A committee that calls itself the “Plan B Committee” is urging voters not to approve Question 1 on the May 20 ballot. A column outlining the committee’s position appears today opposite the editorial page. In essence, the committee argues that sewering the neighborhoods around Little Pond will not solve the problem of nitrogen pollution in the pond, is too costly, and is too energy intensive. Plan B, as they see it, is to employ alternative technologies and aquaculture to clean up Little Pond.
Their arguments appear sensible on the surface but they are, in fact, a combination of wishful thinking and scare tactics. We hope voters will give careful consideration to their points and fully test the logic before going to the polls.
This group has some valid points. For one, Plan B as they define it is actually Plan A for Waquoit Bay and its connecting estuaries, Bournes Pond and Great Pond. It is also a good plan for Oyster Pond, West Falmouth Harbor and Megansett. It is, for those water bodies, a good plan.
It is not a good plan for Little Pond. Little Pond is a small, narrow estuary surrounded by very high density development. Indications are that oyster culture can improve the water quality there, but it will not solve the problem. Inlet widening could help, but it won’t solve the problem. Reactive permeable barriers might help, too. Floating vegetative beds would no doubt be effective, but their extensive use would block sunlight to the pond, which could have an unacceptable adverse impact.
It is fantasy to think that the town can mobilize all these alternative technologies effectively in an acceptable period of time even if they could be proven to work in Little Pond.
The group argues that sewers are not the best technology. Well, they are right; they aren’t. But we have a pretty good idea of what they can do, and one thing they do is capture contaminants such as pharmaceuticals and other chemicals that are flushed down drains. It is not yet known what those contaminants are doing to the environment.
The group points to the cost to homeowners in the sewer service area, who they say will be “unduly burdened” by a betterment of $600 and the cost of hooking up to the sewer system. This is naive in the best light, but is likely more of a scare tactic.
Yes, $600 a year and several thousand dollars to connect is a lot of money, but homeownership costs a lot of money. There is no getting around it. A new septic system costs a lot of money. Installing eco-toilets would cost a lot. It costs a lot to replace a roof or put new siding on a home, both of which are inevitable at some point. In the larger scheme of things, $600 a year and the cost of connecting to a sewer are hardly onerous.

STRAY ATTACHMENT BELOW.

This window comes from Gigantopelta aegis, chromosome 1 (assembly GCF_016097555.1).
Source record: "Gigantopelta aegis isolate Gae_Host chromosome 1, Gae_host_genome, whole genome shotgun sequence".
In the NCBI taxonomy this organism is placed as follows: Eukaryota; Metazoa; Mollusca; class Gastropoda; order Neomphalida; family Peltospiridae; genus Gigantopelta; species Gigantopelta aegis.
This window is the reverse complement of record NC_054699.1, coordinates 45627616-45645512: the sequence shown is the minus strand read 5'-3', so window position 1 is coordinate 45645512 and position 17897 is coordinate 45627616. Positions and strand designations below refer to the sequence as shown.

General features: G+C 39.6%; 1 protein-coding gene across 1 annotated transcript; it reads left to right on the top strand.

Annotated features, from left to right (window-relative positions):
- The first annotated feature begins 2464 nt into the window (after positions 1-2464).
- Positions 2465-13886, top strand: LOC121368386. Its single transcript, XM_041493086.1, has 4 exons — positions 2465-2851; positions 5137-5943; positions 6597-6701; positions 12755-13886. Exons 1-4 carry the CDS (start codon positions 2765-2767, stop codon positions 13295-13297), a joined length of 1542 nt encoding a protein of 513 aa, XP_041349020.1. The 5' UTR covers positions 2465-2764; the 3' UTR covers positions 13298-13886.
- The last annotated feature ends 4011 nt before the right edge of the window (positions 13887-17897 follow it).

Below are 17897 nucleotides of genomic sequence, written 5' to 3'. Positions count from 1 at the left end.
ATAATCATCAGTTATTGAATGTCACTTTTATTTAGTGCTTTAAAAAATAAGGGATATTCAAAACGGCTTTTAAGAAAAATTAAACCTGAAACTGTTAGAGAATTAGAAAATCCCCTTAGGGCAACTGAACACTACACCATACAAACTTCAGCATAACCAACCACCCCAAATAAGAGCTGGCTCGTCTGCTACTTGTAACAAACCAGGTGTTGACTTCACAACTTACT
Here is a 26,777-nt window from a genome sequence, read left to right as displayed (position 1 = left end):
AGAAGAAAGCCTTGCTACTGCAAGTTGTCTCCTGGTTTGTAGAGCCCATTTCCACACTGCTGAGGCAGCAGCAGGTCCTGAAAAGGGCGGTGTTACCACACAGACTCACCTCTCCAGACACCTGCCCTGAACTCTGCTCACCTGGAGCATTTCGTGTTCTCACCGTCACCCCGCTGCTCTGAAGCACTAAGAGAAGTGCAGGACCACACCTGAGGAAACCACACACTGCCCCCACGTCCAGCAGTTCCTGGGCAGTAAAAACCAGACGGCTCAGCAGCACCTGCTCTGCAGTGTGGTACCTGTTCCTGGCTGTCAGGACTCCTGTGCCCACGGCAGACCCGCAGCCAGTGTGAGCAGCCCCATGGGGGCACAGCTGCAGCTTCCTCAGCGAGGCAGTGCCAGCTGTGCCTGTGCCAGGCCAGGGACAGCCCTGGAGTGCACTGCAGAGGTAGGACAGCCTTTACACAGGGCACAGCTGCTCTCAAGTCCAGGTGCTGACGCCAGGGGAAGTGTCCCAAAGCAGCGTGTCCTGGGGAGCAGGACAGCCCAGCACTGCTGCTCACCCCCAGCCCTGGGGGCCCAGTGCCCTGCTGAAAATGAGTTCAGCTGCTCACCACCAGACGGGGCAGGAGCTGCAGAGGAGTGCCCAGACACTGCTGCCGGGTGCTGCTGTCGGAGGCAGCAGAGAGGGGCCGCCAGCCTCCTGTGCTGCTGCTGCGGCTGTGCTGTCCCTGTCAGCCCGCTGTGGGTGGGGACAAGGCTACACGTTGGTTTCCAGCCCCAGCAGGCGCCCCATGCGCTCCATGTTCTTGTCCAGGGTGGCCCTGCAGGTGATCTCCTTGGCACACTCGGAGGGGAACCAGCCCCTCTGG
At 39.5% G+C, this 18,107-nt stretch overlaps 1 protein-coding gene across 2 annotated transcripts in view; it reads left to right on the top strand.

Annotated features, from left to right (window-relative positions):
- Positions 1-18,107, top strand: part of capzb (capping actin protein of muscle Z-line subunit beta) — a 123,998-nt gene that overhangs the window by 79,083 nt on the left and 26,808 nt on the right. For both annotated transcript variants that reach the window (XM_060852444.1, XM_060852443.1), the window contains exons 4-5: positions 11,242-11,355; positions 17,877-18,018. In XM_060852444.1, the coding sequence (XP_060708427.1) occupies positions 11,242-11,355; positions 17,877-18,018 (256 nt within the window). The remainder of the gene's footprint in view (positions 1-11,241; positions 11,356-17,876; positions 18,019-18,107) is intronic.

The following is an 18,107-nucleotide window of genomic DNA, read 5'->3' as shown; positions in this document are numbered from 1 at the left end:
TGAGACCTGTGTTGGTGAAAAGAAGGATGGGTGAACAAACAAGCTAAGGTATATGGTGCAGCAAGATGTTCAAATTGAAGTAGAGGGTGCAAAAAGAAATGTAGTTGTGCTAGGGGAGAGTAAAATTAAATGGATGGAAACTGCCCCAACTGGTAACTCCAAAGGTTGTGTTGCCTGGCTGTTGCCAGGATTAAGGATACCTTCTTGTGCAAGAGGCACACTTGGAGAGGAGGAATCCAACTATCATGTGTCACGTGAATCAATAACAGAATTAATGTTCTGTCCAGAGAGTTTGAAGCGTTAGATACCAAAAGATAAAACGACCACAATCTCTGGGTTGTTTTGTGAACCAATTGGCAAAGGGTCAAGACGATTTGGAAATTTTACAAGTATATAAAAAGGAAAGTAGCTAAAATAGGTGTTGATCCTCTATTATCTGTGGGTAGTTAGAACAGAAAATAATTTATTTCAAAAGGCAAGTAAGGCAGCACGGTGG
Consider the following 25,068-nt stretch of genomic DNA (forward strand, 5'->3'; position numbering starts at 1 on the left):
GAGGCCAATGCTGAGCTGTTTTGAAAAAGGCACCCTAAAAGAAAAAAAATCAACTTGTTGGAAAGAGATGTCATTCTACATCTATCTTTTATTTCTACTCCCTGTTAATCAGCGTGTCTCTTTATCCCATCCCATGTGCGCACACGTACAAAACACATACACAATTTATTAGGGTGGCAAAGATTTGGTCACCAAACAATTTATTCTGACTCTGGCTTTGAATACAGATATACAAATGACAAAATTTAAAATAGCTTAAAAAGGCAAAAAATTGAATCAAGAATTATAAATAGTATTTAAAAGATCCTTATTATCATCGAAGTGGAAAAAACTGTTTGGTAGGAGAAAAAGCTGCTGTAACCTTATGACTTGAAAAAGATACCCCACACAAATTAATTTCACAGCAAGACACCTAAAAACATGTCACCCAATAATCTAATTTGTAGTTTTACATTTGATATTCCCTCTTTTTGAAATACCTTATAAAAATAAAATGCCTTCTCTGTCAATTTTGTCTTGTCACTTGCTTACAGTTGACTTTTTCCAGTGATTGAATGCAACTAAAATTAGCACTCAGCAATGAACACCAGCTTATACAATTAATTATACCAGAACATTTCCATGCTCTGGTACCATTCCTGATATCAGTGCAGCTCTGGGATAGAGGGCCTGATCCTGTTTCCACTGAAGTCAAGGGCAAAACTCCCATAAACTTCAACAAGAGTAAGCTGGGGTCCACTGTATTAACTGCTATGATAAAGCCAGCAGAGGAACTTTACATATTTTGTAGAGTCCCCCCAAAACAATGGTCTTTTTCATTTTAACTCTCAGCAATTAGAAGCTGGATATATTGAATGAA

More Falmouth Opinion
The Plan B Committee states that there is no state mandate to sewer. That is true. But to deny that there are political forces at work regionally that give urgency to acting on a wastewater plan that includes sewering is foolish. Falmouth, and every other town on the Cape, cannot ignore the lawsuit that was brought against the county and federal EPA by the Conservation Law Foundation and the Buzzards Bay Coalition. Failure to approve Question 1 will not escape the attention of the CLF, with its deep pockets, and others.
There are carbon costs, the committee points out. Yes, there are, but we as a town and as a nation are not going to confront climate change by arbitrarily shutting down projects that require energy; there has to be a coherent energy policy and plan, and Falmouth is actually doing pretty well at that. It seems to have escaped this group that the town’s
wastewater facility is partially powered by wind energy.
It bears repeating that alternatives to sewering are a very large part of Falmouth’s wastewater management plan. Sewering is, in fact, a small part of it. It is unfortunate that the Plan B Committee is planning to scuttle the plan before it hardly gets underway. It is unfortunate that the group is not willing to compromise.